Written by Scott Steinberg
Increasingly publicized voting ballots, heated debates over social media, and a seemingly higher frequency of controversial Curt Schilling tweets mean that the release of the Baseball Hall of Fame Class of 2017 is here. This voting season’s significance is marked by the final year of Tim Raines’s voting eligibility, the first year on the ballot for players such as Vladimir Guerrero and Ivan Rodriguez, and a potential make-or-break year for noted steroid users such as Roger Clemens and Barry Bonds. With so much at stake over the next few years, how can voting history be used to predict who makes the Hall of Fame and who has to settle for the Hall of Very Good?
In order to create my Hall of Fame prediction model, I used the voting history and statistics of all players who entered the Hall of Fame ballot since 1991. I based my model on numerous factors, found each factor’s correlation with a player’s voting percentage from their last year on the ballot, and added each player’s standardized score for each factor (weighted by that factor’s R-squared value) to create one number predicting the player’s fate (credits to Matthew Yudin for helping me create this). The factors and their correlations are listed below.
- WAR: Wins Above Replacement. This number estimates how many more games a team would win if they played this player instead of a replacement-level player.
- WAR7: The player’s combined WAR over their best 7 seasons.
- Number of All-Star Game Appearances:
- # of Benchmarks the Player Reached: This includes 3000 Hits, 500 Home Runs, 3000 Strikeouts, and 300 Wins. I chose these benchmarks because every player in MLB who reached at least one of those benchmarks has made the Hall of Fame, not including those affiliated with steroids or betting on baseball. These benchmarks can help explain, for example, why Frank Thomas (521 HRs) got in easily while Fred McGriff (493) will likely fall off the ballot, even though both players were 5-time All-Stars. These benchmarks also may be the most likely brought-up topics when discussing a player's Hall of Fame case.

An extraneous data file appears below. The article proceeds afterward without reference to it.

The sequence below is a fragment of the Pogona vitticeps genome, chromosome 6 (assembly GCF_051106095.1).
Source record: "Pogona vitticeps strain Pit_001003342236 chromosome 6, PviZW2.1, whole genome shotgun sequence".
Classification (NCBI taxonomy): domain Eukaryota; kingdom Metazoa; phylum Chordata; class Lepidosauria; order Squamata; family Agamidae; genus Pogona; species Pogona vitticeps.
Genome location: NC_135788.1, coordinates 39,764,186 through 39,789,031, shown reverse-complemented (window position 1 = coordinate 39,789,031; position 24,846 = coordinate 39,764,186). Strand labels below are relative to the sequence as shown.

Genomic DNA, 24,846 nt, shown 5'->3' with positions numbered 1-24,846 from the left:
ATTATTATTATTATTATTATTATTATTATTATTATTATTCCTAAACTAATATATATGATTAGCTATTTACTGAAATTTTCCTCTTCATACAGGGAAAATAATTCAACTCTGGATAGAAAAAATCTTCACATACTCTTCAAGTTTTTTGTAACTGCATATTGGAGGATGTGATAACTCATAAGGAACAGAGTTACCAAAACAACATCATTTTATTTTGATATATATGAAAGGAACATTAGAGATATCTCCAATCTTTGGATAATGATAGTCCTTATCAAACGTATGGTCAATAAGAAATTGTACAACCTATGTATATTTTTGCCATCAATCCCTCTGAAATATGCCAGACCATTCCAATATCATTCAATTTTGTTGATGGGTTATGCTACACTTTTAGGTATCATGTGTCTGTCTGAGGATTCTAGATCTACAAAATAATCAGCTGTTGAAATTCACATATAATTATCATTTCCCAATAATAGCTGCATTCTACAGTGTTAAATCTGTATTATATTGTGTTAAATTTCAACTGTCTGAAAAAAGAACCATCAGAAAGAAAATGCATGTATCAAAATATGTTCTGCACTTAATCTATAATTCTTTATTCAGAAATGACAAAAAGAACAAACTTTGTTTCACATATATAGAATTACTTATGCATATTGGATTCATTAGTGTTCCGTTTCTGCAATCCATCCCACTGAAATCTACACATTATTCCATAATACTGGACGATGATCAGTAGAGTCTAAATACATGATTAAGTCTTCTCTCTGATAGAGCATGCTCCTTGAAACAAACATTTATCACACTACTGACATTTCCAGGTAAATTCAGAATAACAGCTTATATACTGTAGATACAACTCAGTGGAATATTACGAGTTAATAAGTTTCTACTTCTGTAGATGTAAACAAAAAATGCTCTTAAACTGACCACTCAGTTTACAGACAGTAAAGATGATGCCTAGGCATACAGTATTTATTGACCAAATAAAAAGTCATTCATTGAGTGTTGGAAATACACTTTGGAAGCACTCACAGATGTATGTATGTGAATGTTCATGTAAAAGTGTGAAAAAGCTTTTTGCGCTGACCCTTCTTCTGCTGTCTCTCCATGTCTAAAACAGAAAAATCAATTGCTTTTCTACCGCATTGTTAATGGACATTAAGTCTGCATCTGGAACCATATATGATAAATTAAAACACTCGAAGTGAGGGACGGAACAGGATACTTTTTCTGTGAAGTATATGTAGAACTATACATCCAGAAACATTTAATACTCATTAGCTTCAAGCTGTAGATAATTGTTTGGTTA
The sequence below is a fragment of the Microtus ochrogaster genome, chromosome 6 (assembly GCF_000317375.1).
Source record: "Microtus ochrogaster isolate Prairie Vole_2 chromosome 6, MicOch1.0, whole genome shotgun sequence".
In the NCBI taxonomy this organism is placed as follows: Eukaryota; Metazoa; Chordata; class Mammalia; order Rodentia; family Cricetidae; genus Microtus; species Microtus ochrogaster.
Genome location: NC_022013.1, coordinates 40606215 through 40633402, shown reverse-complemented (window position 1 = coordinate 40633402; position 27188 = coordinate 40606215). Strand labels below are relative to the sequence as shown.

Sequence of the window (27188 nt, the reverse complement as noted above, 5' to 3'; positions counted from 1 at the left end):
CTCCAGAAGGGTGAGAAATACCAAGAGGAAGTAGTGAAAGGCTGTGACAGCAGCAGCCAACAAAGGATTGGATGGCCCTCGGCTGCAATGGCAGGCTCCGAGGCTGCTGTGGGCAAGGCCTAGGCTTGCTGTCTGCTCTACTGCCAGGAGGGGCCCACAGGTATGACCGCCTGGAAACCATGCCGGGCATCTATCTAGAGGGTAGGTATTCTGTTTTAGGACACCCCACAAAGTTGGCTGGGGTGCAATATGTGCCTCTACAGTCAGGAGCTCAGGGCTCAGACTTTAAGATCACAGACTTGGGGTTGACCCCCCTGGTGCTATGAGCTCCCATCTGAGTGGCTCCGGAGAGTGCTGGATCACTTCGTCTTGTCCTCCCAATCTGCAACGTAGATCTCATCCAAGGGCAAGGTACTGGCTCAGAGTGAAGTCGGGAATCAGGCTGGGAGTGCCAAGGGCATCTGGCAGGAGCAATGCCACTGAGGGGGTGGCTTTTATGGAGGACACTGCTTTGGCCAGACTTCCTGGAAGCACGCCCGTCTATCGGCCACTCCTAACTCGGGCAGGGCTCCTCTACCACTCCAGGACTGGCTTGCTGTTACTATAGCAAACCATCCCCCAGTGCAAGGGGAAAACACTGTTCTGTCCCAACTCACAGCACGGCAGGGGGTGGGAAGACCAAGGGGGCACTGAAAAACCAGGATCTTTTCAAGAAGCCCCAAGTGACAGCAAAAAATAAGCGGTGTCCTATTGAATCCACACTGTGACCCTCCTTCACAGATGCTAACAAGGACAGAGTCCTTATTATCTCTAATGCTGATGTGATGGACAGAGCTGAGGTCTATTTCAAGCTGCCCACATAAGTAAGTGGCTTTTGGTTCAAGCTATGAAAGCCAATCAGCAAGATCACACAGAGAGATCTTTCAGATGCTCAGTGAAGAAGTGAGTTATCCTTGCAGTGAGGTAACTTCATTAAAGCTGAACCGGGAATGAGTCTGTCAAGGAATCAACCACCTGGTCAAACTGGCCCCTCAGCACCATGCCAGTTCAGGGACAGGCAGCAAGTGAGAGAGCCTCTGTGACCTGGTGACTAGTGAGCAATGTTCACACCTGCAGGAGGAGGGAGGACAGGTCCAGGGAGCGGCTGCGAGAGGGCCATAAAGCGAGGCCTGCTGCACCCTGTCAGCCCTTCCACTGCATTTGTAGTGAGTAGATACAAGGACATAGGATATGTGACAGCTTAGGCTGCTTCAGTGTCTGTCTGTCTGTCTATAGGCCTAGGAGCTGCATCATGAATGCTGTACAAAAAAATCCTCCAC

- Combined # of MVP and Cy Young Awards:
I spent a great deal of time plugging in various other factors, including World Series championship rings, WAR-WAR7 (a measure of the player’s effectiveness outside their prime), and the player’s best single-season WAR. Ultimately, the above factors, when weighing in their respective correlation coefficients, proved to showcase the most accurate indicators of final vote percentage--at least for the last 25 years.
Because the criteria for electing relief pitchers into the Hall of Fame is unique, I created an entirely different model for them. In addition to All-Star games and MVP/Cy Young Awards, I factored in WAR-WAR7, postseason ERA, and saves. I also included a game-entering leverage index, which I got from Baseball Reference. The leverage index a number quantifying the average pressure of the situation that the pitcher faces in a game (i.e. a pitcher entering a game with the bases loaded, one run lead, no outs and Mike Trout at the plate would have a very high leverage index).
|MVP/Cy Young Awards||0.37|
|Game-entering Leverage Index||0.27|
Both models are strong predictors of modern Hall of Fame voting. For the model including position players and starting pitchers, the top 35 players all made the Hall of Fame, and the only players outside the top who made it are Kirby Puckett (ranked 43rd out of 323), Jim Rice (45th) and Tony Perez (55th). Non-HOFers within the top 55 include Dale Murphy, Fred Lynn, Bobby Grich, David Cone, Alan Trammell, Bret Saberhagen, Vida Blue, Lofton, Dave Stieb, Graig Nettles, Keith Hernandez, Lou Whitaker, Steve Garvey, Buddy Bell, Willie Randolph, Dave Parker, and Ted Simmons.
|Ken Griffey Jr.||5.73|